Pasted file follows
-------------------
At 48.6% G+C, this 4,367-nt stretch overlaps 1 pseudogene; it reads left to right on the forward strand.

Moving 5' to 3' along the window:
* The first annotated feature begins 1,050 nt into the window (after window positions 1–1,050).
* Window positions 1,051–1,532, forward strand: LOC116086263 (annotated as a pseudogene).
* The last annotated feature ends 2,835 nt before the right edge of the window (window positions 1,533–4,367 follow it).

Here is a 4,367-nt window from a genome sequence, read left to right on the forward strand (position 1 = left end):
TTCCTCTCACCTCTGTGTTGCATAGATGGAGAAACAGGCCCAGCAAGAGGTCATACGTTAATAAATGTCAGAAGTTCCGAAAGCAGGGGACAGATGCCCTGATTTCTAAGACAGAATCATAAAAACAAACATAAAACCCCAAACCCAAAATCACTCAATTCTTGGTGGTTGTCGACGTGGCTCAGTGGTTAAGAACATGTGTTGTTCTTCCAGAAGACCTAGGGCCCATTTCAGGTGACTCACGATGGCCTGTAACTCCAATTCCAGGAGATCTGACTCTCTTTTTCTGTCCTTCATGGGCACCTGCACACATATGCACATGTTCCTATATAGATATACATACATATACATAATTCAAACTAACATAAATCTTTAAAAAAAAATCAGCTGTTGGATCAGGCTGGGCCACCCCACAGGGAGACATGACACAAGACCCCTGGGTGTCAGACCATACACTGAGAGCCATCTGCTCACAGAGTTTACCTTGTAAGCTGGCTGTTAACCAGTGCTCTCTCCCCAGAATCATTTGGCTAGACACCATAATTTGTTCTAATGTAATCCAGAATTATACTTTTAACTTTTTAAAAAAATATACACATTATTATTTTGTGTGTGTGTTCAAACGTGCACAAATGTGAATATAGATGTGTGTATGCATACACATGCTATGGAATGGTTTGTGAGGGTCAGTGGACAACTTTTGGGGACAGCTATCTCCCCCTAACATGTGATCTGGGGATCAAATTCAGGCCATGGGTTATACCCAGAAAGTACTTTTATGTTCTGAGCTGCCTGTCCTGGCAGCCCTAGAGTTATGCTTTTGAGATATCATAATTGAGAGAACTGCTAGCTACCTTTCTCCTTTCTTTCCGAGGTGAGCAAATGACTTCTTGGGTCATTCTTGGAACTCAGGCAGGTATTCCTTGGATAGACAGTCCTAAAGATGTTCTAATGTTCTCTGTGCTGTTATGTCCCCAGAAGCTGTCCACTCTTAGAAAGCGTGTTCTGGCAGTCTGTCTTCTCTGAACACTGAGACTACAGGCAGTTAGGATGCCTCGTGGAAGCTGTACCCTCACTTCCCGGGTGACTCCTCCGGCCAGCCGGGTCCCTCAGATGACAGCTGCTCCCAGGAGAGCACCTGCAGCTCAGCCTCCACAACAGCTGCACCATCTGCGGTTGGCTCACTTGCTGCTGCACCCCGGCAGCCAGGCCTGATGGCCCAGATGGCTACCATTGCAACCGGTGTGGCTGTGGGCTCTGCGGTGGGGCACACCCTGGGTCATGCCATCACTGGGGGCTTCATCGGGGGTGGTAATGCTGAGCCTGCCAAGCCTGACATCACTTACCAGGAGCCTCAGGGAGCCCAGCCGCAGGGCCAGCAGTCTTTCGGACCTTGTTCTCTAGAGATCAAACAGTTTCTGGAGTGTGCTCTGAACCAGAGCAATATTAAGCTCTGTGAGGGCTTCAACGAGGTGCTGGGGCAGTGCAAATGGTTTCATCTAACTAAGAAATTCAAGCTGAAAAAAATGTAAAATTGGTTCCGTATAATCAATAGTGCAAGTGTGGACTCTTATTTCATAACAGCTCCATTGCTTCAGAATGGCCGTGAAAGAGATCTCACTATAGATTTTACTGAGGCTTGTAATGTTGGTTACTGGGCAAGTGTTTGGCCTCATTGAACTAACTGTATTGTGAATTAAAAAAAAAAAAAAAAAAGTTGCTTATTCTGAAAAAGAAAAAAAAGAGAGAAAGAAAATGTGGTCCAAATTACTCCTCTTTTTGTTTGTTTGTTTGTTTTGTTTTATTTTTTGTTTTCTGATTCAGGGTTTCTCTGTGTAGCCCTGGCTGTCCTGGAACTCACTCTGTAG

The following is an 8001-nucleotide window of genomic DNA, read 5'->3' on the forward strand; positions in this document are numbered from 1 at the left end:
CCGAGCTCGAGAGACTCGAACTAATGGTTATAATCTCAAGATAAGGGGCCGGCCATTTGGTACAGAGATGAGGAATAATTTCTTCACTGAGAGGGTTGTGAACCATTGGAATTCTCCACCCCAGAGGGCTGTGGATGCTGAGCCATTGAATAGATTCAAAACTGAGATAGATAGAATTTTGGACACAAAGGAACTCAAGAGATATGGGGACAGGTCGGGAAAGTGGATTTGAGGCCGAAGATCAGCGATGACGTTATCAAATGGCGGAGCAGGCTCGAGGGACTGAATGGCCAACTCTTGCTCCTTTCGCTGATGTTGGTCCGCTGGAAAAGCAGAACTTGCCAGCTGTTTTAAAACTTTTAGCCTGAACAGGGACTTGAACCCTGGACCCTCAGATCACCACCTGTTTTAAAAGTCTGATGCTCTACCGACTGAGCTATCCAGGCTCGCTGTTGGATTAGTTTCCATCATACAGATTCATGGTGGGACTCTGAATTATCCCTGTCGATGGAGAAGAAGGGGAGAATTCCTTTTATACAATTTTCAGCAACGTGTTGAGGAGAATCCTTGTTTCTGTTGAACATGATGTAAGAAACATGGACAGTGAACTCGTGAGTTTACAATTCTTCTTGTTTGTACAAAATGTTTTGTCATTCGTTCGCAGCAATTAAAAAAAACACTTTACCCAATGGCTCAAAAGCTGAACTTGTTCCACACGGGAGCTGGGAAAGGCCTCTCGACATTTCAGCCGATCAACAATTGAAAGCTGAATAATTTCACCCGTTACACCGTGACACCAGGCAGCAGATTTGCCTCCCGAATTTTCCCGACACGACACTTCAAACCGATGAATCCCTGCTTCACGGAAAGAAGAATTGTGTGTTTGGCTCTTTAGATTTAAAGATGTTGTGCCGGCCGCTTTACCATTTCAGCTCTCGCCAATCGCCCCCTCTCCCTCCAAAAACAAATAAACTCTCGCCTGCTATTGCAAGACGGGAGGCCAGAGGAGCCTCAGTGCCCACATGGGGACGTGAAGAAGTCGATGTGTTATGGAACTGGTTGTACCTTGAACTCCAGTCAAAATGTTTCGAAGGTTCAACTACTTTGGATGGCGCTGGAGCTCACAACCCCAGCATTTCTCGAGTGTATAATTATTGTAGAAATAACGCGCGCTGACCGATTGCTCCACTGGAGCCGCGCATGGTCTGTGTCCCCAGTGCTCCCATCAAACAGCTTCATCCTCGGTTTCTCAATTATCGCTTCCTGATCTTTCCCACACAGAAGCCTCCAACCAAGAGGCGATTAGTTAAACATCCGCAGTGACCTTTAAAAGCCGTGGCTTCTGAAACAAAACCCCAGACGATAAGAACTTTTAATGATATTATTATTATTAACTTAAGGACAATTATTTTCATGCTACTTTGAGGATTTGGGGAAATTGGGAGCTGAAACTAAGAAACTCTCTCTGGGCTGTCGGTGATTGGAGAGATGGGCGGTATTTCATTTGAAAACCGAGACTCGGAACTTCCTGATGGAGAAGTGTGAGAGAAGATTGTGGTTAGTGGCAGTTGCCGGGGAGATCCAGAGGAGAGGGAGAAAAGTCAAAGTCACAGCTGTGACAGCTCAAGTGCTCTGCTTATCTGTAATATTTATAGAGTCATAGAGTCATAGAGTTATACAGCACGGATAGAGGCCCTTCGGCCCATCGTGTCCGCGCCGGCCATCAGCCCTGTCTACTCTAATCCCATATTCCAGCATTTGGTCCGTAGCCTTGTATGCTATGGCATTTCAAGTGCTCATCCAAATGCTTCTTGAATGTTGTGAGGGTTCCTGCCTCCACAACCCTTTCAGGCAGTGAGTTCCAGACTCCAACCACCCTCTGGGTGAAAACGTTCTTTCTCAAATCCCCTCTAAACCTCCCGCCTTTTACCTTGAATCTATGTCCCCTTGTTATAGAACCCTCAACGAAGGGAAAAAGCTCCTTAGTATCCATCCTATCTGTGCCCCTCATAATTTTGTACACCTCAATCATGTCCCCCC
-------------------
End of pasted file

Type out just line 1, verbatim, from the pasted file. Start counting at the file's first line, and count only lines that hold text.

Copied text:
At 48.6% G+C, this 4,367-nt stretch overlaps 1 pseudogene; it reads left to right on the forward strand.